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Site C doctors will be off limits to Fort St. John

This is the first of an ongoing series that will examine conditions placed on the Site C project if it goes forward
The Peace River.

Doctors and nurses will be brought in to treat residents of proposed work camps should BC Hydro be permitted to build the Site C dam – but these medical services will not be available to the public, according to the power company.

Dave Conway, a spokesman for BC Hydro, said that the chartered medical service was meant to “reduce BC Hydro’s use of the community’s clinic services,” in light of Fort St. John’s severe medical staff shortage.

Last week, the province issued an environmental assessment certificate for Site C. This means the government has deemed the estimated $7.9 billion dam acceptable to build from an environmental perspective. The provincial government must still decide whether or not it wants to actually build the thing. B.C. Energy Minister Bill Bennett has said that he is considering Site C, among other alternatives.

But if Site C does go ahead, BC Hydro must promise to fulfill 77 conditions to meet the requirements of the environmental certificate.

Condition No. 42 is that Hydro must “implement on-site health care comprised of physician and nursing services to manage non-urgent health issues for the work force residing in the construction camps.”

The certificate does not ask for a specific number of doctors and nurses – but Conway confirmed that anyone who did come to town would see campsite workers only.

This did not sit well with Lorraine Isenbecker, a member of the Fort St. John grassroots group Concerned Citizens for Health Care.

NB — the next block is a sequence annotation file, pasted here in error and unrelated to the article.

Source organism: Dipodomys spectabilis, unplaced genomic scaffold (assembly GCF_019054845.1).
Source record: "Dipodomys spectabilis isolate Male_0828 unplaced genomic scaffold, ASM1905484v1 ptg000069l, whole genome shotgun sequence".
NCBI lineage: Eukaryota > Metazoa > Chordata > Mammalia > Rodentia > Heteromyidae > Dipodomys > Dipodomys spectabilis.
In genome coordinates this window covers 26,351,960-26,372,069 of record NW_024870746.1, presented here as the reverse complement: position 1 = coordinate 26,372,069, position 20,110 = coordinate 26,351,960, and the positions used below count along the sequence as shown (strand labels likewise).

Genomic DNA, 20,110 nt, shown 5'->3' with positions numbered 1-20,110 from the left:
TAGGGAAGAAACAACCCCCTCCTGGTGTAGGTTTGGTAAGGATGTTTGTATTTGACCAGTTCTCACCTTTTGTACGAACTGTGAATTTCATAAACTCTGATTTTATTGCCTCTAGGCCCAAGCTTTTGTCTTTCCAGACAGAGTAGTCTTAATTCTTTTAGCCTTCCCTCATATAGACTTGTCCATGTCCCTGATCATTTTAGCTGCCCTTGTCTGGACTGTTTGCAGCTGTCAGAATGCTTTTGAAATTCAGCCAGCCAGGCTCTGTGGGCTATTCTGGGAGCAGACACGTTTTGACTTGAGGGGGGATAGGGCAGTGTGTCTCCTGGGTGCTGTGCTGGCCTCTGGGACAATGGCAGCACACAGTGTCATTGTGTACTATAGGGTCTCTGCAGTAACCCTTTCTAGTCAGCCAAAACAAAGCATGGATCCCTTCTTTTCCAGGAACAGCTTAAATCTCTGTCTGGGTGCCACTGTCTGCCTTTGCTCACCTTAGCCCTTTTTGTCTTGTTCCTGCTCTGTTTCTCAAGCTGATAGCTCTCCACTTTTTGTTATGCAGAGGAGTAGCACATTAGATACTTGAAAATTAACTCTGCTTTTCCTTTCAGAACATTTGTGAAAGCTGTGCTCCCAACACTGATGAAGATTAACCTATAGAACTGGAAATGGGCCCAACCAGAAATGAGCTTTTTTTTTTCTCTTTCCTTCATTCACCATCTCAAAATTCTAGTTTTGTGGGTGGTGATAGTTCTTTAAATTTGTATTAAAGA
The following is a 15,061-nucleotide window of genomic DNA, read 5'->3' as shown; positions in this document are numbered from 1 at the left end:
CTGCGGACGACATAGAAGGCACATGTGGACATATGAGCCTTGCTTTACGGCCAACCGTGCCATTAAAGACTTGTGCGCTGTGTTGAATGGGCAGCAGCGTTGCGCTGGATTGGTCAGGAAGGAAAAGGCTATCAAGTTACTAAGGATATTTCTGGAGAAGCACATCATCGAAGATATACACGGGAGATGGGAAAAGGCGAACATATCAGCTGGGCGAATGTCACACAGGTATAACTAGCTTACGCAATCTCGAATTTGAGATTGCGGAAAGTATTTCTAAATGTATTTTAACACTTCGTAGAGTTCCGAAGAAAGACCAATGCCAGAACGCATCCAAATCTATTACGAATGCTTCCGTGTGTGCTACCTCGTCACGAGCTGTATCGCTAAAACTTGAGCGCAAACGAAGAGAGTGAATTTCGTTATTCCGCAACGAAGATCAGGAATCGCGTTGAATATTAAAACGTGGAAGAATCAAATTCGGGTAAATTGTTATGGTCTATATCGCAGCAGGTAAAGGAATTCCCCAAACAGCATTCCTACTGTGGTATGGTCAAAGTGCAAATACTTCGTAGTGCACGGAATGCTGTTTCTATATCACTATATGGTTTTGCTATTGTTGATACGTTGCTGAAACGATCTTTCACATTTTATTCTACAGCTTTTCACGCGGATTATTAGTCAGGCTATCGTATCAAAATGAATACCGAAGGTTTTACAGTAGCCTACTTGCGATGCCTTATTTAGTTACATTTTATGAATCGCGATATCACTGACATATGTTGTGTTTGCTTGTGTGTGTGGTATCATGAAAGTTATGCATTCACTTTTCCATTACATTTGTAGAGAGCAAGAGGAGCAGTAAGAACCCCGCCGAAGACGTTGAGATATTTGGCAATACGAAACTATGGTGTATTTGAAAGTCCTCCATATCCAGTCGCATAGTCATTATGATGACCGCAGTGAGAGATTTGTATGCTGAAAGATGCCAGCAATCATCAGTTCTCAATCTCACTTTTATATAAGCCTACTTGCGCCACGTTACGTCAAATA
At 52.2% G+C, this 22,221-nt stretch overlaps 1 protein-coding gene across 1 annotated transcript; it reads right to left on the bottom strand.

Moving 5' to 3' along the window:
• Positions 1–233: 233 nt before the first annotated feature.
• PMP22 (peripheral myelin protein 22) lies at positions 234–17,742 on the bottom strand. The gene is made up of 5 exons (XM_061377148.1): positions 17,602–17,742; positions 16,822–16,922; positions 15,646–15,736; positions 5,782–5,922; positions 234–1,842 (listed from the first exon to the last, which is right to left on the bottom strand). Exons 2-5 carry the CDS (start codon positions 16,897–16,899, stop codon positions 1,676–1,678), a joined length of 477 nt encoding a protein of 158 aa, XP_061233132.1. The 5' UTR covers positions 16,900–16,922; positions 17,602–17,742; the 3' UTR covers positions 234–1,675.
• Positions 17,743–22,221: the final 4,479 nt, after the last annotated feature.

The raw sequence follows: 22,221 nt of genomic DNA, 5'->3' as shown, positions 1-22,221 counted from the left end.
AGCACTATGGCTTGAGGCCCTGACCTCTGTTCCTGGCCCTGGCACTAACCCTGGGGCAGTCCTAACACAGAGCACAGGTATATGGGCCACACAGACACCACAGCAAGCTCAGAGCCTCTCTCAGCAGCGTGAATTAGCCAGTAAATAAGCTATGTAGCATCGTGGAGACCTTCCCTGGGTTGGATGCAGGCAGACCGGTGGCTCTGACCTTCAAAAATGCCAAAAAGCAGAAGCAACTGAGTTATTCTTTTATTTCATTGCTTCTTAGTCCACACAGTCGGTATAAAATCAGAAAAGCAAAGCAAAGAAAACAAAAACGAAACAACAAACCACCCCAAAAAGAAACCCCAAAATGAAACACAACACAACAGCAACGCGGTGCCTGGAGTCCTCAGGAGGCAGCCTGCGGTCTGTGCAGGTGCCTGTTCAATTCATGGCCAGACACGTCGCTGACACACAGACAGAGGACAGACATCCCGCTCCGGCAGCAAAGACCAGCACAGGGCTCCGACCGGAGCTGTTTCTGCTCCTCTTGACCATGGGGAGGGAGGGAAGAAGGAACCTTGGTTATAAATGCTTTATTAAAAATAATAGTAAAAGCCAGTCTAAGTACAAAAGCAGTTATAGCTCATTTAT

“With Site C being located four miles from the city, I feel it would be very feasible if the doctors they provided would be for the benefit of the city also, or at least a portion of it could be,” she said. “Men are going to come in out of that town, or out of that camp, and they're going to go to the drinking establishments, get into their four wheels, and end up in our (emergency rooms).”

The certificate also calls for BC Hydro to create 50 housing units for workers who don’t live in the work camps. (This was already outlined in their environmental impact statement, released in 2013.)

About 10 of these would be one-bedroom units, while the remaining 40 would be a mixture of one-, two-, and three-bedroom homes, according to Conway, who said the configuration of housing hasn’t been finalized.

Once Site C is completed, these homes would have to be made available to lowand moderate-income households as soon as Hydro is done with them, the certificate states.

There would also be 20 new long-term RV accommodations, and BC Hydro would have to give $250,000 to Fort St. John’s emergency or transitional housing providers.

However, based on what has been released about Site C so far, these external accommodations would not be likely to accommodate all the workers who don’t live in BC Hydro’s work camps.

According to the Joint Review Panel report, the community will see an increase of 133 households in the first year, growing to 715 by year 5, before falling back to 226. There would be a demand for 155 houses to own in Fort St. John, peaking at 233 later on in the construction.

“Conditions that might signal a potential housing shortage during Project construction (i.e. low inventories, low listing activity and low levels of new building activity) were not projected to be evident in the Fort St. John area or the PRRD,” the report stated.

Also, condition No. 49 of 77 is that BC Hydro must implement a “Housing Monitoring and Follow-up Program.” The B.C. Environmental Assessment Office will make sure that BC Hydro’s measures are “effective in mitigating increased demands for housing in the City of Fort St. John.”

BC Hydro also has to put $20 million towards an Agricultural Compensation Fund. However, despite popular belief, this fund is a separate pot and will not go towards paying off farmers who would lose their land.

Conway said that BC Hydro would work with the Ministry of Agriculture to determine who gets that $20 million.

“Farmers whose land or rights to land are required for the project will be compensated for the land/rights in addition to being compensated for such items as crop loss, etc,” said Conway. “It may also be appropriate for BC Hydro to fund individual Farm Mitigation Plans to address changes to specific farm operations caused by the project.”